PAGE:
That said, authority in most businesses and organizations will continue for some while to see itself at the top of the pile. The underlying attitude of this sort of authority tends to impose its views and to project its interpretations onto the people who are subject to the authority. This attitude is very unhelpful for modern work and management, and especially for the Psychological Contract.

Where leadership has this attitude, it cascades down through management. This is a big obstacle to improving the quality of the Psychological Contract, because it is an obstacle to empathy. Empathy is lacking where authority fails to truly understand and recognise the feelings, needs, views, etc. Achieving a fair balanced Psychological Contract requires that important factors are understood, and seen to be understood. The more an employer demonstrates broad awareness of the employee situation, the more likely it becomes that mutual agreement - and a healthy Psychological Contract - can be established and maintained.

Many employers, especially businesses, accepted a generation ago that empathy is vital when dealing with customers - to build trust, and to know what customers truly feel, think and need. Businesses realise that customers' needs change according to changes in the market and the wider world, and that these needs can be very complex and dynamic. They need to be understood by using empathy and building trust, and appropriate responses provided, or the relationship between supplier and customer is broken or lost altogether.

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Progressive employers are realising that exactly the same principles apply to the Psychological Contract with employees. We all behave like this at times, especially when our emotional reserves and self-image are low.

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The perception of the employer worsens. The Psychological Contract stinks mostly because the employee feels bad. This is not new.

This sort of loopy effect has always existed. It's unavoidable within any proper appreciation of the Psychological Contract. These loops are not conventionally measurable, but they do exist and can be very significant. Within the Psychological Contract many perceptions become an important part of the reality.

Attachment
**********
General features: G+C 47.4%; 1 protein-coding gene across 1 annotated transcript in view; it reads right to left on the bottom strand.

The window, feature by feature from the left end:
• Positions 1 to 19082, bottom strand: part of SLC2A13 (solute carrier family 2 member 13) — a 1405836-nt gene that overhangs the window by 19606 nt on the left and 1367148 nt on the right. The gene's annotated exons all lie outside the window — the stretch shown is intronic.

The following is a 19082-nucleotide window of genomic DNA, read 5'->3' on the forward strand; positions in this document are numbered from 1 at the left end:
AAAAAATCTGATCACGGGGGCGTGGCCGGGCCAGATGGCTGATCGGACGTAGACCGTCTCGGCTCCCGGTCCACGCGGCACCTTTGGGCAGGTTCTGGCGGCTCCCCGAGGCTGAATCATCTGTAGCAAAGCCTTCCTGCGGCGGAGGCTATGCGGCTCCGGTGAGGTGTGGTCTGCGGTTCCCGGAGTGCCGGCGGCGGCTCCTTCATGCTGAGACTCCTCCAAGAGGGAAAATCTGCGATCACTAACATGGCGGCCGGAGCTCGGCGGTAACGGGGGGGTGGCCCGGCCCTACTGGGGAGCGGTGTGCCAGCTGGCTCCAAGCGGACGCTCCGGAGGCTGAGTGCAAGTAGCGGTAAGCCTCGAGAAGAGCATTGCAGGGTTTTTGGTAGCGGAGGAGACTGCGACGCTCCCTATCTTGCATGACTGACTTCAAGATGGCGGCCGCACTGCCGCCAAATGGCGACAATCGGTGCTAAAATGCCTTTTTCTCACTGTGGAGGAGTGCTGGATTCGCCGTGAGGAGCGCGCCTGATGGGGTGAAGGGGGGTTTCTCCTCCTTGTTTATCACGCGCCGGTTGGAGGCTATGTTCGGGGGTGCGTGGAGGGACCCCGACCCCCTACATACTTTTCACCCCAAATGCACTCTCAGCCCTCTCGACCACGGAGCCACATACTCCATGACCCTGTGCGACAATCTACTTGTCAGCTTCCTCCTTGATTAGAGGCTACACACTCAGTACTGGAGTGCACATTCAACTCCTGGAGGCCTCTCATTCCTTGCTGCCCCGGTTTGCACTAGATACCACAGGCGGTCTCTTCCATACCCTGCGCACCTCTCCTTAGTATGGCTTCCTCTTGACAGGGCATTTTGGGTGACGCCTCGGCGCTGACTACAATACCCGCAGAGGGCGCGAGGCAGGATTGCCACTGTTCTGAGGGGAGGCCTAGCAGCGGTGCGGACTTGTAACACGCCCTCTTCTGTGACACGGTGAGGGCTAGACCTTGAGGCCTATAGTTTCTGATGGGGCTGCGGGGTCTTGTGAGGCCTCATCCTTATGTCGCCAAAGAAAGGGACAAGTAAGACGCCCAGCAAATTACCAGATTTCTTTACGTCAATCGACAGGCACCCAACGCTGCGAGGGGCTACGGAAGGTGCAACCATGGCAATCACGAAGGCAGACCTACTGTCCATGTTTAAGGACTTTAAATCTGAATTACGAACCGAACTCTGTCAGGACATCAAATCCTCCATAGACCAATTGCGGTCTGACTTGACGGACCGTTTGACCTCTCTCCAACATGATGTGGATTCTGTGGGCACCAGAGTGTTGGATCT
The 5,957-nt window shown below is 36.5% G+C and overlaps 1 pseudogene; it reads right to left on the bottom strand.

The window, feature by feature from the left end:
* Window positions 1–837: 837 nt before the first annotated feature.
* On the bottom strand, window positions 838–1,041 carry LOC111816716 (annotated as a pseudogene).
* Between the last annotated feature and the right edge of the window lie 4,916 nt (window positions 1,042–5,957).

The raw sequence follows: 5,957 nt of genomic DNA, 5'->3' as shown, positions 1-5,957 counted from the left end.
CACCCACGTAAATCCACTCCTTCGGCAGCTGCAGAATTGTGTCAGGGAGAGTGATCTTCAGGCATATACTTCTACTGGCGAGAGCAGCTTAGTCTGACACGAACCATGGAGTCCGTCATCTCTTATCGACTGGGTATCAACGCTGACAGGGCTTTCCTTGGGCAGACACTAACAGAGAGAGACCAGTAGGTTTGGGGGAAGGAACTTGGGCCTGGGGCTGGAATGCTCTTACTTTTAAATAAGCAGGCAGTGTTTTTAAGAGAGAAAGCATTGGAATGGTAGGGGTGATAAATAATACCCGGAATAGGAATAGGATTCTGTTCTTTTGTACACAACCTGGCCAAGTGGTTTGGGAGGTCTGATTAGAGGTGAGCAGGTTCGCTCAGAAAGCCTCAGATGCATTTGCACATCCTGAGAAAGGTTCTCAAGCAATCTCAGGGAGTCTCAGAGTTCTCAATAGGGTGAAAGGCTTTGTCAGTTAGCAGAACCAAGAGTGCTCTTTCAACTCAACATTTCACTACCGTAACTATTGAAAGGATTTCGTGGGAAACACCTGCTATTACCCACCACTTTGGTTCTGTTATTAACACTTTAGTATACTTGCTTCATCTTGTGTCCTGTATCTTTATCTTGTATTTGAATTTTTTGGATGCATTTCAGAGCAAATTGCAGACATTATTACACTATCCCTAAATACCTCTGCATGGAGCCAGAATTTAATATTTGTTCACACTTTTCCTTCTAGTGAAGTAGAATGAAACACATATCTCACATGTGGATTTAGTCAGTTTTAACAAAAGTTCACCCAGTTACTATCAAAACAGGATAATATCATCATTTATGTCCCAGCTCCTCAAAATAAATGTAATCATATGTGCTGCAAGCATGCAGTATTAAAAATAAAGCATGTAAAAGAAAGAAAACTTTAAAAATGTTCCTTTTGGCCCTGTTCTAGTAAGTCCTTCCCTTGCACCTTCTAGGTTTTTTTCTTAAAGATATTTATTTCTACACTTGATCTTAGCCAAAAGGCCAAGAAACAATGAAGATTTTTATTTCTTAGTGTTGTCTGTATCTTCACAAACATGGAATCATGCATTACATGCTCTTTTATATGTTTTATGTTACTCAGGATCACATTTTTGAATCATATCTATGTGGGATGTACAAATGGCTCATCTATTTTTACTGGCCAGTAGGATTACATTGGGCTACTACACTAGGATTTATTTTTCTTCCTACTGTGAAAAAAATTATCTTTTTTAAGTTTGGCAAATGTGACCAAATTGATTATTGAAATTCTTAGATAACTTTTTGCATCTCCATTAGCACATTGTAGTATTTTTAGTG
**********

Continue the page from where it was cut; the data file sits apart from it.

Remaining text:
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The traditional autocratic view is " To run a corporation we must deal in reality and not worry about perceptions Perceptions are part of the reality and dismissing them doesn't make them disappear. We cannot manage every conceivable element in the Psychological Contract, especially when we try to imagine the detailed personal needs of large numbers of employees within a big organization. Happily employees do not normally demand such attention to detail, provided they are satisfied that their major needs of trust and fairness are met.

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Beyond a certain level of consultation and involvement, employees are generally accepting of decision-making by leaders. Employees have their own jobs to do and ideally enjoy doing them; many do not aspire to be leaders themselves, or to do the work of a leader, and so are happy to assume that leaders are making good decisions in good faith - particularly if, again, essential elements of trust and fairness are seen to exist.

What is it then within the Psychological Contract that sometimes causes relatively small factors to be big problems in some situations, but not in others? An explanation can be seen in the 'virtuous circles' - or 'vicious circles' - that operate within the model. Helpfully - for employers who have a positive approach to the Psychological Contract - people's needs at work tend to reduce and simplify when the Psychological Contract is healthy. We see a 'virtuous circle' operating.

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When people are happy at work they are more emotionally positive, resilient and flexible. These attitudes make it easier for people to adapt to and accept change, and to tolerate and be flexible in response to unexpected demands or irritations. This is true in life generally, not just in work. To handle change - or any potentially negative effect - we need strong emotional reserves.

When people are happy and emotionally strong at work they are more likely to assist in the change process.

This is extremely useful in big organizations, where change is usually ever-present and ongoing. This 'virtuous circle' makes managing organizational change much easier, and it means that employees are less likely to react in a big negative way to a relatively minor incident or anomaly within the overall Psychological Contract.